Contact: Samuel E. Cromwell
The St. Augustine Catholic Church Chorale performs at the 10:00 a.m. Mass each Sunday.
The Chorale, the oldest of Saint Augustine’s choirs, traces its roots to the year 1866, after the founding of the “Parish for Colored Catholics.” Tribute was paid to the voices organized to sing sacred songs of their faith, to proclaim their religious commitment through music, and to use the gift of music to raise funds for the support of their parish.
The early development of both the congregation and the physical structure occurred during the ministry of Father Felix Barotti (1867-1881). Prior to Father Barotti’s ministry, the entire congregation rendered the choral part of the services. Appointed in 1866, he arrived in the parish in 1867. He launched a building program and organized the first Sanctuary Choir. Father Barotti viewed the choir as an essential part of a “great spiritual edifice,” so that “a beauty will be found to permeate the music of the Mass.”
In 1873, a thirty-five-voice choir was formed under the musical leadership of Professor John Esputa, director of the U.S. Marine Corps Band and the music director of The Colored American Opera Company, both the first opera company in the District of Columbia and the first African-American company in the United States. Many of the company were members of the Saint Augustine Chorale and they used their musical talents to raise money for their church community and build schools for their children in the 1870s. The first Chorale members added to the beauty and dignity of the service and made a major contribution to fund-raising efforts. The choir’s concerts and operatic performances raised an estimated $75,000 to complete the construction of the church. By 1876, the Chorale had grown to sixty professionally trained voices. Between 1873 and 1908 three of the music directors were Professor Tregina of the U.S. Marine Band, Anton Gloetzner and Anton Kasper.
The ministry continued to be one of the major accomplishments of the church, singing the works of the world’s most celebrated composers of sacred music with polished eloquence. Their excellent work earned the church an enviable reputation in the community. On May 24, 1905, The Washington Post described Saint Augustine Parish as the “largest colored Catholic Church in the United States…A MECCA FOR LOVERS OF SACRED MUSIC, where white people as well as Black throng the beautiful edifice on Sundays and feast days to listen to the superb renditions of masterpieces of the great composers.”
George Dines, Music Director from 1961-1979 worked with several organists, including Nancy Dines (Mr. Dines’ mother), Leroy Merring, Ray Brubacher, Richard Metcalfe, Cathy Bounds and Joyce White. After retiring, he remained active in the music ministry as Cantor at the 8:00 a.m. Sunday Mass before passing away in 2008.
The transition from Latin to English took place, as recommended by the Second Vatican Council, near the beginning of Mr. Dines’ tenure. He felt that the wealth of musical literature in Latin should remain in the choir’s repertoire. So, the choir continued to sing Latin motets occasionally, and once a year, an entire Latin Mass. Today, the Chorale continues to sing such classics as Mozart’s Ave Verum Corpus, the Requiem by Faure, The Seven Last Words of Christ by Theodore DuBois, Stabat Mater by Pergolesi, Cesar Franck’s Panis Angelicus and Handel’s Messiah.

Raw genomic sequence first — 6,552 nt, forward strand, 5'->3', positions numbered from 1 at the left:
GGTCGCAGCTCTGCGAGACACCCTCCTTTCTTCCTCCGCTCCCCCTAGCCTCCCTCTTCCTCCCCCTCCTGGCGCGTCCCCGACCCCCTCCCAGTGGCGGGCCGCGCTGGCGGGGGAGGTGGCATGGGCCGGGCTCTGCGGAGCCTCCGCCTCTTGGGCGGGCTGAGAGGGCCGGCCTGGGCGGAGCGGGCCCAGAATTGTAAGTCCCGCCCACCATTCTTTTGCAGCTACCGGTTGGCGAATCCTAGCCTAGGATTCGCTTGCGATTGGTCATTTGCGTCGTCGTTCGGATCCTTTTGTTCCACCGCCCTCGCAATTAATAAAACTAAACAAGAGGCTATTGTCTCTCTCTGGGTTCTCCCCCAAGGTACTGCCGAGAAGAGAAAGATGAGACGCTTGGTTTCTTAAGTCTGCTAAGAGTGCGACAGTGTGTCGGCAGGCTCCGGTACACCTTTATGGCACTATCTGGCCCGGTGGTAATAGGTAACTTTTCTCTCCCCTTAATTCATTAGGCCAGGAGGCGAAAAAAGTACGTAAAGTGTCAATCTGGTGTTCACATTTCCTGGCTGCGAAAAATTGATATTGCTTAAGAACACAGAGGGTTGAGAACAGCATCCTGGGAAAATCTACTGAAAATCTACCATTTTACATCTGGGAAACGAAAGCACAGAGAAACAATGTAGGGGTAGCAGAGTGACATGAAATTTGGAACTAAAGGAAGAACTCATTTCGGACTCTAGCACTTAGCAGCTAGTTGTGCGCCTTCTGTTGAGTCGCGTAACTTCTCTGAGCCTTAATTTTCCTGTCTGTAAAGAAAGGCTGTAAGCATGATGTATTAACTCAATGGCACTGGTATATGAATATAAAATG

In 1979, Leon Roberts, Director of the Saint Augustine Gospel Choir, was named Music Director for the Parish and began teaching in Saint Augustine School. With Richard Metcalfe and Bob Moore as organists, he continued the heritage of sacred music, traditional hymns and spirituals, while expanding the Chorale’s repertoire to include contemporary works. Mr. Roberts directed the Chorale until his departure from Saint Augustine in 1994. From 1994-1998, the music directors included Patricia Fointno, Valeria Foster and Randy Thomas. From 1998-2005 the Saint Augustine Chorale, under the direction of Alece Howard Morgan, expanded its concert repertoire to include the Mass in G Major by Schubert, Messa da Requiem by Verdi, Ein Deutsches Requiem by Brahms and Requiem in D Minor by Mozart. Between 2005-2008 the Chorale, directed by Philippa Smith-Tyler, added to it is concert selections the Messe Solennelle in C Sharp Minor by Louis Vierne, Te Deum by John Phillip Sousa and number of Negro Spirituals.
Between 2008-2011, Alece Howard Morgan returned to direct the Chorale’s growing repertoire with such compositions as the Requiem in D Minor and the Coronation Mass Requiem in D Minor by Wolfgang Amadeus Mozart, and Blest Pair of Sirens by C. Hubert H. Parry. Today the choir is led by Samuel Edison Cromwell.
In 1996, the Chorale’s membership adopted the following mission statement:
The Saint Augustine Chorale shall continue its ministry to the worshipping community of Saint Augustine Catholic Church dedicated under the patronage of Saint Augustine on Trinity Sunday, June 11, 1876.
And, shall continue the Catholic tradition, drawing on ethnicity, old and new styles of music, while maintaining the traditional musical focus of the Chorale in singing hymns, spirituals, sacred and classical music that help worshippers pray and sing.
The Chorale members shall support one another through Christian love, respect and hospitality and strive to continue their Christian commitment to the worshipping community in everything they do.